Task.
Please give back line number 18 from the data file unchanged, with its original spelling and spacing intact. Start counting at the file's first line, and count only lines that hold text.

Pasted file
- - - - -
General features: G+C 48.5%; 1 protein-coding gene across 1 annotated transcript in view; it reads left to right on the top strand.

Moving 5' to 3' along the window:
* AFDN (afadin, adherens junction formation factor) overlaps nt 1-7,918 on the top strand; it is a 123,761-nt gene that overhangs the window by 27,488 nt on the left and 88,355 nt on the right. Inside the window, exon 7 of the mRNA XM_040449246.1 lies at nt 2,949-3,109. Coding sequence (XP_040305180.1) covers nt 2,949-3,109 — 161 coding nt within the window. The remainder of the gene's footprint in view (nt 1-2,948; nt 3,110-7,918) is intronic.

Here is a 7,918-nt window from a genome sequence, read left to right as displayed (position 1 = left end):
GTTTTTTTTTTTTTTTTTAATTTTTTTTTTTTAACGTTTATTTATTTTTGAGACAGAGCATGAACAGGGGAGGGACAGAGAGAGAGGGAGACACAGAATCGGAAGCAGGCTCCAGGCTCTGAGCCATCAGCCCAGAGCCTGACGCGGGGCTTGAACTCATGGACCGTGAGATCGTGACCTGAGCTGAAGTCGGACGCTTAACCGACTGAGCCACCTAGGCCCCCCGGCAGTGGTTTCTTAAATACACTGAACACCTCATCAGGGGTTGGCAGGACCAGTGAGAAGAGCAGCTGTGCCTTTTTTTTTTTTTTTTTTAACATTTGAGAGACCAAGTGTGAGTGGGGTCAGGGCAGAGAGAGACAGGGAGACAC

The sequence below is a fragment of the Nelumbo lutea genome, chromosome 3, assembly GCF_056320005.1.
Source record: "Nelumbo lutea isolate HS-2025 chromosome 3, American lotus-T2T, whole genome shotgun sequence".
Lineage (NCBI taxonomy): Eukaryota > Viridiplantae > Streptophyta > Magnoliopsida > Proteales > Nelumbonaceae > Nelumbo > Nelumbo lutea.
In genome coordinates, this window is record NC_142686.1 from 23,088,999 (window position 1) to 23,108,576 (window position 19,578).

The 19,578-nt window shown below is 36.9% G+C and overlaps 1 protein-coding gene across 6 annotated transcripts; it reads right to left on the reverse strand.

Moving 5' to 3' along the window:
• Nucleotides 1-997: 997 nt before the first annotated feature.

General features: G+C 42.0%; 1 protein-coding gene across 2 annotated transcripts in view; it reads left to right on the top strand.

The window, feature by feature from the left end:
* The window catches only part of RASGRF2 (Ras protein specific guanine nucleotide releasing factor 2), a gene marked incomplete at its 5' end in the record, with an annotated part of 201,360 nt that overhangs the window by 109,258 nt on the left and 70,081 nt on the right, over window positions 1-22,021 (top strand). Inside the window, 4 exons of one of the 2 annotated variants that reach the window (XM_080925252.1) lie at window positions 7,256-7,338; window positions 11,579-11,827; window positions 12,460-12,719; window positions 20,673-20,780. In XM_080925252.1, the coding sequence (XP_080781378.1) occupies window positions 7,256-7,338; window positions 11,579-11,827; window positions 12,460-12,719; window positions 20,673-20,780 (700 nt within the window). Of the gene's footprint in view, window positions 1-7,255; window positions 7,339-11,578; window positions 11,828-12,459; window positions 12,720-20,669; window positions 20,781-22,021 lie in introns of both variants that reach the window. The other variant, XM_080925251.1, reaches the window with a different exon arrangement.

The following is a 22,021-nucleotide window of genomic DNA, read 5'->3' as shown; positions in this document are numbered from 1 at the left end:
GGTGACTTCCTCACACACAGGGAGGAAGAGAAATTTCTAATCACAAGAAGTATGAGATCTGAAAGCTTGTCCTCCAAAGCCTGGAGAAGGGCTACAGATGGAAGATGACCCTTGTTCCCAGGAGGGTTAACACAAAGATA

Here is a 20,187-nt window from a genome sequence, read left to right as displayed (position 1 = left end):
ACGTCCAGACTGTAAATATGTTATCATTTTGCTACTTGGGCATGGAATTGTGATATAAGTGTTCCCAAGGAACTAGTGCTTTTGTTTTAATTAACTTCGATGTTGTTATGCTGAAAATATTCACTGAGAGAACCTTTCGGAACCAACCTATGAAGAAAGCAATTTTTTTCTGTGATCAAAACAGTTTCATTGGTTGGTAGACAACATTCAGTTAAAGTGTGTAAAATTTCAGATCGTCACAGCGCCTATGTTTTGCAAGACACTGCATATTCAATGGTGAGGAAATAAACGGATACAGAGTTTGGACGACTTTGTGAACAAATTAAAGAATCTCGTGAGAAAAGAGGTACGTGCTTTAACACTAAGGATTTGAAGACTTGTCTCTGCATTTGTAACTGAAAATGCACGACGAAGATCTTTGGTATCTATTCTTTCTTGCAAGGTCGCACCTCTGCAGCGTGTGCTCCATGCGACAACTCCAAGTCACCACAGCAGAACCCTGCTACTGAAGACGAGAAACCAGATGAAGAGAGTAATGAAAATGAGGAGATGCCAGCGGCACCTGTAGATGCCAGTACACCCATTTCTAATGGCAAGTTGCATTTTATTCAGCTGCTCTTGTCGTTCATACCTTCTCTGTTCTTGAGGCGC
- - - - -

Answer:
Here is a 20,187-nt window from a genome sequence, read left to right as displayed (position 1 = left end):